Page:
UK manufacturing growth hits 16-month low

·Business Reporter, Yahoo Finance UK
·3 min read
Photo of setter operator at work at UK manufacturing company in Birmingham
UK manufacturing: According to S&P Global and CIPS, May saw the weakest expansion rate since January 2021, bringing the purchasing manager’s index down to 54.6 during the month, from April’s 55.8. Photo: PA

Growth in the UK manufacturing sector slowed in May, hitting a 16-month low due to subdued output, fewer new orders, and reduced hiring.

British manufacturers were hit by weaker growth of domestic demand and falling exports last month, with ongoing disruption caused by stretched supply chains, rising cost pressures and the war in Ukraine also taking its toll.

According to S&P Global and CIPS, it was the weakest expansion rate since January 2021, bringing the purchasing manager’s index (PMI) down to 54.6 during the month, from April’s 55.8.

However, any reading above 50 still indicates growth. The PMI, which is calculated from five sub-indices, has remained above this neutral mark for 24 months.

Manufacturing output increased at the slowest pace since October 2021. The performance of the consumer goods industry was especially weak, with production falling for the first time in 15 months.

Read more: UK shop prices to rise as retail inflation hits highest since 2011

Growth slowed at intermediate goods producers, but accelerated in the investment goods category, the data showed.

May also saw the weakest increase in new work received during the current 16-month sequence of expansion. Supply chain issues, subdued client confidence, signs of economic slowdown, and reduced export order intakes all stymied new order growth.

New orders declined in both the consumer and intermediate goods sectors. The downturn in the consumer goods industry pointed to the impact on demand thanks to the current cost of living crisis.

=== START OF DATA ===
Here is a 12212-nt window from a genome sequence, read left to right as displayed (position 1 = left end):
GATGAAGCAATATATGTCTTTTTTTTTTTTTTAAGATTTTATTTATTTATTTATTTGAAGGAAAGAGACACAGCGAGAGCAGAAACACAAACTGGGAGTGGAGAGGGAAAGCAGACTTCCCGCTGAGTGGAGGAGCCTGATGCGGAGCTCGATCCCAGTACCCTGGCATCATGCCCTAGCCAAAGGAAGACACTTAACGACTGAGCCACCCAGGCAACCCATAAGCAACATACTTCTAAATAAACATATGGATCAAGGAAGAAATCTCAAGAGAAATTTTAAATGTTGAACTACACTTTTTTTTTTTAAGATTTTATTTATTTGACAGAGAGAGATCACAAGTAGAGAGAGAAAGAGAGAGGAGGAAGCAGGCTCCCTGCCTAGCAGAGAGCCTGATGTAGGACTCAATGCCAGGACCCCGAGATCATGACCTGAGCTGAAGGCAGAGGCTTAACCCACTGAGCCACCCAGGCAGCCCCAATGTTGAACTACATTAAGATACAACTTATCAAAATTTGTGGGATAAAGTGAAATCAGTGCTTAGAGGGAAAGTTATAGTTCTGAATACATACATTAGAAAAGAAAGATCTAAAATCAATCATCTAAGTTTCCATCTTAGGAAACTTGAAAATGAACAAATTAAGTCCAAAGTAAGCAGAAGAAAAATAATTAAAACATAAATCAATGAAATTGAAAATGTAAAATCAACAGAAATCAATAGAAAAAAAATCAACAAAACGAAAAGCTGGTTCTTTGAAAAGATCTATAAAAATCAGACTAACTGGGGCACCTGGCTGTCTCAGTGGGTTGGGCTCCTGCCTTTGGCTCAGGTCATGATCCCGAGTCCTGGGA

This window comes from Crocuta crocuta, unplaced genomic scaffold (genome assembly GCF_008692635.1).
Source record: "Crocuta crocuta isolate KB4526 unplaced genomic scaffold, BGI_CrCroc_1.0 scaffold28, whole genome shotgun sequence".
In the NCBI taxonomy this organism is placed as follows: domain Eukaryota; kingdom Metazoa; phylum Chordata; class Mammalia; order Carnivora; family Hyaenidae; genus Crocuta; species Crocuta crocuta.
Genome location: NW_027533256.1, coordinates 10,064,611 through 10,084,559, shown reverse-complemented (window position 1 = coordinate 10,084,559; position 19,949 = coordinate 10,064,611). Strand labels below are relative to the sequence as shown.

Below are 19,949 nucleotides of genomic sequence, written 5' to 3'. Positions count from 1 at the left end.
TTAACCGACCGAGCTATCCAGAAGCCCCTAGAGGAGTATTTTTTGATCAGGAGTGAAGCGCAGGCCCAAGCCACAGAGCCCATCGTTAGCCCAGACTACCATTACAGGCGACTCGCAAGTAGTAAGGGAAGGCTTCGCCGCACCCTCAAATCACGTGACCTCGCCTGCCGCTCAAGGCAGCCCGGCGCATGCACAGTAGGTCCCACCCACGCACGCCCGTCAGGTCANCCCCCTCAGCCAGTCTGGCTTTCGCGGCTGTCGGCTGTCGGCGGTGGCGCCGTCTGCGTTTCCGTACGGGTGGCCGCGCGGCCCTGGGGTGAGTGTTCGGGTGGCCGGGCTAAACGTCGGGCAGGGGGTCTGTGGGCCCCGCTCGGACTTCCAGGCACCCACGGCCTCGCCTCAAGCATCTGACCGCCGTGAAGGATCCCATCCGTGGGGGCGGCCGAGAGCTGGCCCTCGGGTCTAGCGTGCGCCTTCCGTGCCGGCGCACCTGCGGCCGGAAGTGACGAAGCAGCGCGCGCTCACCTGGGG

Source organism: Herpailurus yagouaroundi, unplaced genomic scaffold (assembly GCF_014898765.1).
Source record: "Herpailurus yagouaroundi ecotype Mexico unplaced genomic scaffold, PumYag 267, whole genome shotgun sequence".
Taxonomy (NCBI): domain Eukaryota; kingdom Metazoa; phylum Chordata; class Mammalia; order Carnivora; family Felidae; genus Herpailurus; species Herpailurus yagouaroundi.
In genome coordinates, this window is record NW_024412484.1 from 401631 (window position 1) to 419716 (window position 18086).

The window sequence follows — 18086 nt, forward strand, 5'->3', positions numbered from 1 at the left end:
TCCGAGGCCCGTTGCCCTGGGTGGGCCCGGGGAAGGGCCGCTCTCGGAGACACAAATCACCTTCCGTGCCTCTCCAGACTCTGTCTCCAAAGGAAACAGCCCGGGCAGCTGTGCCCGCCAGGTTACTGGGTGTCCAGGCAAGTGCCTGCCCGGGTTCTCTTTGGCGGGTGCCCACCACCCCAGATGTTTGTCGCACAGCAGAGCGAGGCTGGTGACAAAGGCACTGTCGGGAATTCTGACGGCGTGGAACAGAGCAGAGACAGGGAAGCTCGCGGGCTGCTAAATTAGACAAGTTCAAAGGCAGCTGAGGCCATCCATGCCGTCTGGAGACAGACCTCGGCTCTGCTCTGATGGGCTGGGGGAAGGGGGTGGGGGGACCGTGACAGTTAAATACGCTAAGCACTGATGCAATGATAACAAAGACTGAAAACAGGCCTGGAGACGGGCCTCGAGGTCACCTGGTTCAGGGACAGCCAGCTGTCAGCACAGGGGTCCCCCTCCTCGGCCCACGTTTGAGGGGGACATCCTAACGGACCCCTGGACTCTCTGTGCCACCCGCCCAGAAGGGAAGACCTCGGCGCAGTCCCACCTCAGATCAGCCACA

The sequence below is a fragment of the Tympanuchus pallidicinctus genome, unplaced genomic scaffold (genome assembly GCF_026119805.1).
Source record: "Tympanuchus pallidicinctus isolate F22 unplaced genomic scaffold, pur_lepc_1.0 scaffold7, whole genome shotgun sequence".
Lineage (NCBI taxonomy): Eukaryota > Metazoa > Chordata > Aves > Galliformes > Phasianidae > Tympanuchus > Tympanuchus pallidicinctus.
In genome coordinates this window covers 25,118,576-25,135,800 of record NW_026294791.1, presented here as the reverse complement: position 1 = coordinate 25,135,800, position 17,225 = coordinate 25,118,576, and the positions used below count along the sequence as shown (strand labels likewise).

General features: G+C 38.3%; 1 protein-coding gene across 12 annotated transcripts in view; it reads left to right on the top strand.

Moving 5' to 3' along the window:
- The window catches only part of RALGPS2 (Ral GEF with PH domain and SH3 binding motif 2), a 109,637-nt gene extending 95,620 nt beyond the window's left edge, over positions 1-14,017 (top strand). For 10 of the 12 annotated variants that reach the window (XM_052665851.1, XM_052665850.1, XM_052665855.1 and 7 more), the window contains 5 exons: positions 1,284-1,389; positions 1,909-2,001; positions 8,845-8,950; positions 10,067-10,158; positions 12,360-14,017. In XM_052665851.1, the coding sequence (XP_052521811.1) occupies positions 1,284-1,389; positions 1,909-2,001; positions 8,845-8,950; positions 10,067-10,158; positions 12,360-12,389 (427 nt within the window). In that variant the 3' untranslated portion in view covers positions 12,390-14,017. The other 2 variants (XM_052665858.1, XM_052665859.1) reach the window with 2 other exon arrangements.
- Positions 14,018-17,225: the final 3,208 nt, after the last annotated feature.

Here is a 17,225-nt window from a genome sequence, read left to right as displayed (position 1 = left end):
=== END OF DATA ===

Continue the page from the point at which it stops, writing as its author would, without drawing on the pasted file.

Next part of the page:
However, investment goods producers saw new work intakes rise at a quicker pace.

Watch: How does inflation affect interest rates?

In addition to this, May saw new export orders decline for the eighth time in the past nine months.

Companies said lower inflows of new work from overseas were due to Brexit difficulties, transportation delays, shipping disruptions and the loss of orders due to the war in Ukraine.

The latest survey also revealed that selling prices rose at a rate close to April's record high. The increase was linked to inflationary pressures, material shortages and rising labour and energy costs.

UK manufacturing employment rose for the seventeenth successive month in May, albeit at the slowest pace since last October.

The outlook for the sector remained positive, with 55% of manufacturers expecting output to rise over the coming year. However, confidence slipped to a 17-month low, amid fears of a possible global recession, rising cost pressures and stretched world supply chains.

Read more: Is the UK heading into a recession?

“With both input costs and selling prices rising at rates close to April's peaks, the surveys suggest that there is no sign of the inflationary surge abating any time soon,” Rob Dobson, director at S&P Global Market Intelligence, said.

“Manufacturers continue to report issues getting the right materials, at the right time for the right price, and energy prices remain a major concern. Forward-looking indicators from the survey suggest that a further slowdown may be in the offing.”

Meanwhile, Simon Jonsson, UK head of industrial products at KPMG, said: “A combination of factors are weighing down UK manufacturing growth and output. Inflation is driving up the cost of doing business and dampening some consumer demand.

“The conflict in Ukraine has caused new and worsened supply shortages, while COVID-19 restrictions in China, and border friction closer to home, has also adversely impacted UK manufacturing over the last month.

“The challenge for manufacturers remains continuity of supply and an ability to successfully absorb or pass on increased costs. Factory floor efficiencies and effective use of data are all the more vital in this landscape.”

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